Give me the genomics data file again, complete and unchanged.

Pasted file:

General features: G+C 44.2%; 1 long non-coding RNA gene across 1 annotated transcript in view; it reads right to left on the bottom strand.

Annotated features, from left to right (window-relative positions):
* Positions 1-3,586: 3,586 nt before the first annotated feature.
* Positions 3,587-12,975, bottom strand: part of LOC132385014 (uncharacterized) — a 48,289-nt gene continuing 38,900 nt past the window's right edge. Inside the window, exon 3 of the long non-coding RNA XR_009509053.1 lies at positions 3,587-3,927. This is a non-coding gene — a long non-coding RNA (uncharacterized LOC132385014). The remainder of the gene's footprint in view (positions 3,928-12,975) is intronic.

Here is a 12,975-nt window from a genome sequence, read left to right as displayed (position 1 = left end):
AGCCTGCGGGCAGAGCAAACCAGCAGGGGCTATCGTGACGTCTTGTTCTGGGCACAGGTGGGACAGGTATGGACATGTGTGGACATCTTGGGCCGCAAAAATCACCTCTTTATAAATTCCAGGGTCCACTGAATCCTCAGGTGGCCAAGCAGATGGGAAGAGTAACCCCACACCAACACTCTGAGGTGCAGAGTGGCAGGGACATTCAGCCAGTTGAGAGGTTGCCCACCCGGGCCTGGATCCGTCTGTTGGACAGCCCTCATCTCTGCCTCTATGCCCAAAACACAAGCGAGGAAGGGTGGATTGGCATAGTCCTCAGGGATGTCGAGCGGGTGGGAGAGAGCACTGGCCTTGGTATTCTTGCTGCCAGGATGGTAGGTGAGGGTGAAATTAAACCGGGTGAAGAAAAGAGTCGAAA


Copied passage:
General features: G+C 44.2%; 1 long non-coding RNA gene across 1 annotated transcript in view; it reads right to left on the bottom strand.

Annotated features, from left to right (window-relative positions):
* Positions 1-3,586: 3,586 nt before the first annotated feature.
* Positions 3,587-12,975, bottom strand: part of LOC132385014 (uncharacterized) — a 48,289-nt gene continuing 38,900 nt past the window's right edge. Inside the window, exon 3 of the long non-coding RNA XR_009509053.1 lies at positions 3,587-3,927. This is a non-coding gene — a long non-coding RNA (uncharacterized LOC132385014). The remainder of the gene's footprint in view (positions 3,928-12,975) is intronic.

Here is a 12,975-nt window from a genome sequence, read left to right as displayed (position 1 = left end):
AGCCTGCGGGCAGAGCAAACCAGCAGGGGCTATCGTGACGTCTTGTTCTGGGCACAGGTGGGACAGGTATGGACATGTGTGGACATCTTGGGCCGCAAAAATCACCTCTTTATAAATTCCAGGGTCCACTGAATCCTCAGGTGGCCAAGCAGATGGGAAGAGTAACCCCACACCAACACTCTGAGGTGCAGAGTGGCAGGGACATTCAGCCAGTTGAGAGGTTGCCCACCCGGGCCTGGATCCGTCTGTTGGACAGCCCTCATCTCTGCCTCTATGCCCAAAACACAAGCGAGGAAGGGTGGATTGGCATAGTCCTCAGGGATGTCGAGCGGGTGGGAGAGAGCACTGGCCTTGGTATTCTTGCTGCCAGGATGGTAGGTGAGGGTGAAATTAAACCGGGTGAAGAAAAGAGTCGAAA